Forum for Science, Industry and Business

Sponsored by:     3M 
Search our Site:

 

Researchers find mechanism that may determine early blood cell fate

15.07.2003


Remain a hematopoetic stem cell or become a specialized blood cell?



Hematopoietic stem cells, the mother of all blood cells, face a fundamental dilemma in their lives.

Each must either remain a hematopoietic stem cell (HSC) by renewing itself or it must transform into one of eight specialized types of blood cells, such as a red blood cell, a white blood cell or a platelet.


Until recently, scientists didn’t know how the essential cells, which exist in limited amounts in the body, decide which direction to go. Now, researchers in the University of Wisconsin Medical School Department of Pharmacology have found a mechanism that might determine what each HSC will be. The mechanism involves an unexpected interaction between two related proteins.

Appearing in the July 11, 2003 issue of the Proceedings of the National Academy of Sciences (online), the study should be of special interest to hematologists treating patients with severe cancer, which can deplete blood cells, or blood disorders such as sickle cell disease, beta thalassemia or alpha thalassemia. One common treatment has been to introduce HSCs into the body, where they produce new blood cells to counteract abnormal blood cells or replace absent blood cells.

In the recent past, most blood specialists extracted HSC from bone marrow, where the cells occur in relatively large numbers; however, the procedure can be difficult on some patients. Today, a growing number of hematologists are extracting HSC much more easily from peripheral blood or umbilical cord blood. But since fewer cells are present in these sources, it would be advantageous to expand the cells to increase their numbers, explained Emery Bresnick, UW Medical School professor of pharmacology and senior author on the study.

"Manipulations to expand stem cell numbers can cause the cells to lose their ability to remain stem cells," Bresnick said. "Any mechanism that tells you how to maintain stem cell status and prevent differentiation is a good target for modulating and improving this whole process. We discovered a mechanism that is an excellent candidate for controlling the decision of whether the HSC should remain undifferentiated or form blood."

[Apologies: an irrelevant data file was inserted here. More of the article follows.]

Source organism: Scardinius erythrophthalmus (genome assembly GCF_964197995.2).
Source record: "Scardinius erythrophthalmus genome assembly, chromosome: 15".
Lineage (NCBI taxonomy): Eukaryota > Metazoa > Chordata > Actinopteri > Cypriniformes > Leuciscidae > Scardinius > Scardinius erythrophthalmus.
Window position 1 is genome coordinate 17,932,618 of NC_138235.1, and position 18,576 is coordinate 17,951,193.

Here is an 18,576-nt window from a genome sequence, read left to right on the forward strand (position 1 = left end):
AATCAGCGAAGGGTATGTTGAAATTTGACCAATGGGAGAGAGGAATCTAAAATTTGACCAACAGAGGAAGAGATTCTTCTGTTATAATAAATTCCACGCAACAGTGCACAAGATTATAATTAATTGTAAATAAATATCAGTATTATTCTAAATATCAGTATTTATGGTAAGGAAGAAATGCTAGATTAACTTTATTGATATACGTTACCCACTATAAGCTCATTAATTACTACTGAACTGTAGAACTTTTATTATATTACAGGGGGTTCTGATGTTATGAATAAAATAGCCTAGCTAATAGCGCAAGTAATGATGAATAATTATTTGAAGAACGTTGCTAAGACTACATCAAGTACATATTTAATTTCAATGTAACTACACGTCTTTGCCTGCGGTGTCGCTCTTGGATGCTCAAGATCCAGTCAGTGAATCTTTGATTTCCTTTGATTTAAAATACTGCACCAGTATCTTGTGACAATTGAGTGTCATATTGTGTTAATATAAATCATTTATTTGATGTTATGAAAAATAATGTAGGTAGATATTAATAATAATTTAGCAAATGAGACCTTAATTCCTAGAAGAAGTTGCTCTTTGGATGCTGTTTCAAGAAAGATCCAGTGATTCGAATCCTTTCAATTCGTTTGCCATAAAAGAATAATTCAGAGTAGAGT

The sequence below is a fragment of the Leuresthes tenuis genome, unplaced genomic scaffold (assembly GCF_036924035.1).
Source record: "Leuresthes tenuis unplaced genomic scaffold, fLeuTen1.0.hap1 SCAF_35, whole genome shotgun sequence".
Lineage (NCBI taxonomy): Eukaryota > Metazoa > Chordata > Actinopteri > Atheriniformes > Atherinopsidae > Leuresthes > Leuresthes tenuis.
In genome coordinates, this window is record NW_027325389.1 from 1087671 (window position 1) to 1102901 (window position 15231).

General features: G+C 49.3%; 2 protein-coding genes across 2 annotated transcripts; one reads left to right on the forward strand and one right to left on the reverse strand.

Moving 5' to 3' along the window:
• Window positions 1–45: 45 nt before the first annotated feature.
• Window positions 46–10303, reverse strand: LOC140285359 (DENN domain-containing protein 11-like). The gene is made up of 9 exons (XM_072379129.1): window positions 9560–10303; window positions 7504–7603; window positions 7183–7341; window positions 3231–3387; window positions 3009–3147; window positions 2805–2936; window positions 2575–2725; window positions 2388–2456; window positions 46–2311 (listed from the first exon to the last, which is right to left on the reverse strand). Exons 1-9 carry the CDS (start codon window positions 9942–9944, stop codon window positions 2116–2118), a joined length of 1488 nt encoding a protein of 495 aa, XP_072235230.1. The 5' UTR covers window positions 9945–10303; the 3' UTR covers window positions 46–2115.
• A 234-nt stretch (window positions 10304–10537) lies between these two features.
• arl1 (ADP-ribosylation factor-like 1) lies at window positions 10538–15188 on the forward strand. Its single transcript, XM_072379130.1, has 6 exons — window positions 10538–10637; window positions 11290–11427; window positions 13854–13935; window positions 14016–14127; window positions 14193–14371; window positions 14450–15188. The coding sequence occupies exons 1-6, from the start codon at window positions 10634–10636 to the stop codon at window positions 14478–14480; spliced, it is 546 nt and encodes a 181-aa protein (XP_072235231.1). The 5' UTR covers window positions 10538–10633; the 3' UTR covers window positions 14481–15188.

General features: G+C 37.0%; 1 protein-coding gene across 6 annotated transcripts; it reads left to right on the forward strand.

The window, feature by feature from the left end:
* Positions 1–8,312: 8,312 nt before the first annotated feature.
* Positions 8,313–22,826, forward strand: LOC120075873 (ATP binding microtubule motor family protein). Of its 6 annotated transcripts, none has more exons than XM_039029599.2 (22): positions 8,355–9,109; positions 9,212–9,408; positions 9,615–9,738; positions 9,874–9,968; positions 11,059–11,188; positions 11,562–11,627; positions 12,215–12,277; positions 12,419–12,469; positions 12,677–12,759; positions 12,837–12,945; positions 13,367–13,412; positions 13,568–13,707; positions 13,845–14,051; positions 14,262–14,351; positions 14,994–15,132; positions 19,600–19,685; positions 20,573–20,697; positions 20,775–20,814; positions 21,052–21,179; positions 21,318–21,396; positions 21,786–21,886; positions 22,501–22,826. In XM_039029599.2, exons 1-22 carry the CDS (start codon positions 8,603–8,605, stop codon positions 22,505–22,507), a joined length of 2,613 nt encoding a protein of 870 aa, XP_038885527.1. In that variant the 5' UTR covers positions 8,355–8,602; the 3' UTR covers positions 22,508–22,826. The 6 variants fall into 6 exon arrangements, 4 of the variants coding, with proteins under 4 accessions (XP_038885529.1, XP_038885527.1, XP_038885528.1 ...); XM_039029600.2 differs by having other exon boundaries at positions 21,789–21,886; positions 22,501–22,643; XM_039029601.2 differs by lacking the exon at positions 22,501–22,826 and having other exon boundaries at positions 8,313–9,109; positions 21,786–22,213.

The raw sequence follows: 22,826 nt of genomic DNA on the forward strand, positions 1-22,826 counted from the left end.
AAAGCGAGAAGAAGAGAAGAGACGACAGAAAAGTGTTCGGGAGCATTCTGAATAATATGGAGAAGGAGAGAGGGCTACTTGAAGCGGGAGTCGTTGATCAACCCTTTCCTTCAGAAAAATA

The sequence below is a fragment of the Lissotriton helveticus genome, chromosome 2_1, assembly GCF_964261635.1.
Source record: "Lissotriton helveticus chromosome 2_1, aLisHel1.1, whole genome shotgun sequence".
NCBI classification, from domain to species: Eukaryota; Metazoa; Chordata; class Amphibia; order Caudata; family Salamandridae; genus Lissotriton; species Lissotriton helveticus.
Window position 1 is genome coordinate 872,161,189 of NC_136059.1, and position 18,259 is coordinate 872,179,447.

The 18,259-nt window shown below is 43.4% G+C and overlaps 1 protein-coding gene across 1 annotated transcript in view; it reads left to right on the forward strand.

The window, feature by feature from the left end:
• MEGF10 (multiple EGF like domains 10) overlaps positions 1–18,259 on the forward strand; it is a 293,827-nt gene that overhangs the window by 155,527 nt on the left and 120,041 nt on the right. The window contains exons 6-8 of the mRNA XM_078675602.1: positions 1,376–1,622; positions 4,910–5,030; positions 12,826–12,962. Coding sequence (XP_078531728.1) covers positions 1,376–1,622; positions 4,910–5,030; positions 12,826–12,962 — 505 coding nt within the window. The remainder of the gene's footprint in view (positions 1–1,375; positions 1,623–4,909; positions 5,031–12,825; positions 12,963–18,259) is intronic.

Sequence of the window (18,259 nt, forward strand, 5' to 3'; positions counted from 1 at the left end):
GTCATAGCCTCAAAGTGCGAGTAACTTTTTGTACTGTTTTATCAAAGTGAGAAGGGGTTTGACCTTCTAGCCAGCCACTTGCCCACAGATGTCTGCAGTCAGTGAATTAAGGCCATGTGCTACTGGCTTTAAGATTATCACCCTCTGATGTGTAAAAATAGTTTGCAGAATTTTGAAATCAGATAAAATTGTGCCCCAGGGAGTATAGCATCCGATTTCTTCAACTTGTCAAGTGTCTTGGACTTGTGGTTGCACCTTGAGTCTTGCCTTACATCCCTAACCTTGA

Bresnick and researchers Jeffrey Grass, Meghan Boyer, Soumen Paul and Jing Wu focused on two members of the GATA family of proteins, which are known to play a central role in the development of blood cells. GATA proteins work by attaching to portions of target genes, which either starts or stops the gene activity.

The researchers zeroed in first on GATA-2, which is required in significant levels for HSC to differentiate into intermediate blood cells called multi-potent progenitor cells. But the protein levels must go down before the progenitor cells can undergo further differentiation into distinct blood cell types.

"A central unsolved question was what signals tell the GATA-2 gene to stop producing its proteins so the progenitor cells can form blood," Bresnick said.

To find the answer, he and his team also examined GATA-1. Significant amounts of this protein are critical for the formation of several types of blood cells: red cells, which carry hemoglobin to the lungs; mast cells, which mediate important aspects of immunity and asthma; and platelets, which are needed for blood clotting. However, GATA-1 levels must be lowered if HSCs are to be sustained in an undifferentiated state.

"We reasoned that there was a reciprocal, opposing relationship between GATA-1 and GATA-2," Bresnick said.

By observing the way the proteins interact with sequences of genes in living cells, Bresnick and his colleagues found a master region on the GATA-2 gene that regulates the relationship. They found that when the GATA-2 gene is active, GATA-2 proteins attach to the region; when the GATA-2 gene is inactive, GATA-1 proteins attach to the region. As GATA-1 levels increase, the protein attaches to the region, signaling the GATA-2 gene to stop making GATA-2 protein.

The net effect, said Bresnick, is that if GATA-1 is occupying the master region, the gene activity stops, and the cell will differentiate. On the other hand, if GATA-2 binds to the region, gene activity begins, preventing differentiation and supporting stem cell function.